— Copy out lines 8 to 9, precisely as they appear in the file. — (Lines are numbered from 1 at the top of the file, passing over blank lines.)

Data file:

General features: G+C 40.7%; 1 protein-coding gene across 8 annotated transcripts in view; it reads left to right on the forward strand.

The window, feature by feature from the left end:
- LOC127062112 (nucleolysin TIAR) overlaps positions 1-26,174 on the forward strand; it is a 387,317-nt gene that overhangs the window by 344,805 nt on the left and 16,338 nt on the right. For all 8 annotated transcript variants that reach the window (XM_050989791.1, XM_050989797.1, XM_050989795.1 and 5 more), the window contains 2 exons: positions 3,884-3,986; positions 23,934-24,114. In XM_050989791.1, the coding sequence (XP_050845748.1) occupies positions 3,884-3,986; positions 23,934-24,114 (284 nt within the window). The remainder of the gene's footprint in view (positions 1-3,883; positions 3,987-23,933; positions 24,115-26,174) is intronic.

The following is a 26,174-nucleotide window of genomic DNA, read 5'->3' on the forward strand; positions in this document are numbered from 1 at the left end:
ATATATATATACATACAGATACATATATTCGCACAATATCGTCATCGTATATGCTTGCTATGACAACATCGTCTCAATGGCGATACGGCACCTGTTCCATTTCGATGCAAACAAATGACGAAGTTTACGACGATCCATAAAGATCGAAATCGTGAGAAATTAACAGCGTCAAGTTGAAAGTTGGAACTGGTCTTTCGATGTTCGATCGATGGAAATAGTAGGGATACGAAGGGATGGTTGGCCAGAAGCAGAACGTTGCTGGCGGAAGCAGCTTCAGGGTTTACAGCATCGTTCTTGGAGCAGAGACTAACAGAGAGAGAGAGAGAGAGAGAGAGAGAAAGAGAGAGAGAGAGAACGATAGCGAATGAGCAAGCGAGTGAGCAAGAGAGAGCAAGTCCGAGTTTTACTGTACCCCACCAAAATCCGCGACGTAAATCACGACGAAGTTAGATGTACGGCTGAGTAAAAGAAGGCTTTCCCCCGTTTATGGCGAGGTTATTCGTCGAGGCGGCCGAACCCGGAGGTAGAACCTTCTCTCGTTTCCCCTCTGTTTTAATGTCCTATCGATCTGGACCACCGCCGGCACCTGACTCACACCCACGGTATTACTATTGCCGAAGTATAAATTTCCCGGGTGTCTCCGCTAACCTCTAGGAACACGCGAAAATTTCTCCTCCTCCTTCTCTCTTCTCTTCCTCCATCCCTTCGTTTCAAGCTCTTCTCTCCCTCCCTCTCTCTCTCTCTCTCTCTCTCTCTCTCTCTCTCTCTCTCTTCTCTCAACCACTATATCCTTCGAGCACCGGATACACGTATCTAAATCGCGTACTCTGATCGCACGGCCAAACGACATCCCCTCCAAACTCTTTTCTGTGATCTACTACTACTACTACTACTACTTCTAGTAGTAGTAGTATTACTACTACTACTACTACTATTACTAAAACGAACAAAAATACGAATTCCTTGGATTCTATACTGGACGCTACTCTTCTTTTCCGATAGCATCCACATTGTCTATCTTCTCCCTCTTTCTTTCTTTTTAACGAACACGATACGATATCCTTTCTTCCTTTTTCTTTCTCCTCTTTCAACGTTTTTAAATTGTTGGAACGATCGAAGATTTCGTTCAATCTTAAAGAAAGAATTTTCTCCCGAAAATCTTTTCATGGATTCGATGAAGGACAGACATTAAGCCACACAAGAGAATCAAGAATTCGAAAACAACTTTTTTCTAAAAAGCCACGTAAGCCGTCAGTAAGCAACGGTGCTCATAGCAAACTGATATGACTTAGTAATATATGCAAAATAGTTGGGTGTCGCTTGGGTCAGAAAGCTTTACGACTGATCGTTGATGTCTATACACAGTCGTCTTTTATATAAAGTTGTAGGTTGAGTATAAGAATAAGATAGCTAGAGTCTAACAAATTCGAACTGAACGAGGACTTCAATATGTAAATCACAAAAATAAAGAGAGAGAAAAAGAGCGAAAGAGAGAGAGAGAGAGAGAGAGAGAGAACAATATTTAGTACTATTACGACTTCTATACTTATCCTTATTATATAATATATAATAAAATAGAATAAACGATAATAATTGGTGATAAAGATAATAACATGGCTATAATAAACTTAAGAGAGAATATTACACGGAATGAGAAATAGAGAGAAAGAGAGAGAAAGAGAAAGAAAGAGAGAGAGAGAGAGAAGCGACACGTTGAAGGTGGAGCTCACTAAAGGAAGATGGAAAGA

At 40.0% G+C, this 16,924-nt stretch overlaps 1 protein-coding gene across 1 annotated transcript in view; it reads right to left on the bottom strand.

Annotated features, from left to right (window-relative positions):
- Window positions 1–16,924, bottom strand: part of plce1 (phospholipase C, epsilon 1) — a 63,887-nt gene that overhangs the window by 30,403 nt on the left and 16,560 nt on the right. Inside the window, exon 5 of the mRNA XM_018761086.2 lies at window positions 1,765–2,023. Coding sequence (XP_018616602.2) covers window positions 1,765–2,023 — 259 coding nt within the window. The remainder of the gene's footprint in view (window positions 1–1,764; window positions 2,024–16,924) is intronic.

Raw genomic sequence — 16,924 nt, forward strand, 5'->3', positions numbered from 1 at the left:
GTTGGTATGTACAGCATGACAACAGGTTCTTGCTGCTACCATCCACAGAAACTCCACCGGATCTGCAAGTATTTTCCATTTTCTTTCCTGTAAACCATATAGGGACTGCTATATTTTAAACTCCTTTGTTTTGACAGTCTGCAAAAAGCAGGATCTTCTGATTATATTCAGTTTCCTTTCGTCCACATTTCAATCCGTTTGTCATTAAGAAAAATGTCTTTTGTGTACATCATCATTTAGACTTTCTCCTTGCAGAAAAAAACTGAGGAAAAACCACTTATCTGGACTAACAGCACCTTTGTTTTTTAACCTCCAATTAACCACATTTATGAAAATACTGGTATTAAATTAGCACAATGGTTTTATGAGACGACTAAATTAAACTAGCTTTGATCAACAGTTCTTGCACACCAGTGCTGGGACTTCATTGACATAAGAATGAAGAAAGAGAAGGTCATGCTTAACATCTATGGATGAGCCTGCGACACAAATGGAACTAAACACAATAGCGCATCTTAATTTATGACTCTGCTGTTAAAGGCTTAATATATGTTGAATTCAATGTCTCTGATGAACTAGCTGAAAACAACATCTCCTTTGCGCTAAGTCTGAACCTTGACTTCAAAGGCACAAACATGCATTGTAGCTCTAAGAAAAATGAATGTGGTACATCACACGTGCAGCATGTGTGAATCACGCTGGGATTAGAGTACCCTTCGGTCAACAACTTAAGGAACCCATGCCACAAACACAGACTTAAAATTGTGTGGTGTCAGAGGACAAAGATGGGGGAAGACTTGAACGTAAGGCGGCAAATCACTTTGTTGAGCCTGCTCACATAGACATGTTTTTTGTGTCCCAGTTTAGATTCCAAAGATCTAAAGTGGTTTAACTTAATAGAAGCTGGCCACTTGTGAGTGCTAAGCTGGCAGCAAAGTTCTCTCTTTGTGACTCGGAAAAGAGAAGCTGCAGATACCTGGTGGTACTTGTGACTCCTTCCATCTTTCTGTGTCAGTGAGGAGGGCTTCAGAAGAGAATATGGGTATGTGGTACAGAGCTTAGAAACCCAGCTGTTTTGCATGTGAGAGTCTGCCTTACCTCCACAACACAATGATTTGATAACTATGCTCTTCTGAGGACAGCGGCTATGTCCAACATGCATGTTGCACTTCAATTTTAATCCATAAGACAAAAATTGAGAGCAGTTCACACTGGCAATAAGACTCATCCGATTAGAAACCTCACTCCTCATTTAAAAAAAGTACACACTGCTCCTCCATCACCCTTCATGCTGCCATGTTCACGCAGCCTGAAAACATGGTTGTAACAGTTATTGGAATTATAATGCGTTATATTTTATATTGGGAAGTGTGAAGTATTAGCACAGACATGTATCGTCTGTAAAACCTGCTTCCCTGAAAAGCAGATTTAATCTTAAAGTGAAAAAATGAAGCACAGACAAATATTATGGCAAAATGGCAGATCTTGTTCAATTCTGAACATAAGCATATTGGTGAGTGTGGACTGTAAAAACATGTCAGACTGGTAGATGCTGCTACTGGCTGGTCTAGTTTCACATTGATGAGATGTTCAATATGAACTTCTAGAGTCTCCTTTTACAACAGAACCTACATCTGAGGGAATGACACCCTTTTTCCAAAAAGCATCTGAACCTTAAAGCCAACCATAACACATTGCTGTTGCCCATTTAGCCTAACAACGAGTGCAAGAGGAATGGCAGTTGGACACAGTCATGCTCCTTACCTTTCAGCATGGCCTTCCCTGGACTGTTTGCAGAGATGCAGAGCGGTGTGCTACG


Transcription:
- Window positions 1–16,924, bottom strand: part of plce1 (phospholipase C, epsilon 1) — a 63,887-nt gene that overhangs the window by 30,403 nt on the left and 16,560 nt on the right. Inside the window, exon 5 of the mRNA XM_018761086.2 lies at window positions 1,765–2,023. Coding sequence (XP_018616602.2) covers window positions 1,765–2,023 — 259 coding nt within the window. The remainder of the gene's footprint in view (window positions 1–1,764; window positions 2,024–16,924) is intronic.

Raw genomic sequence — 16,924 nt, forward strand, 5'->3', positions numbered from 1 at the left: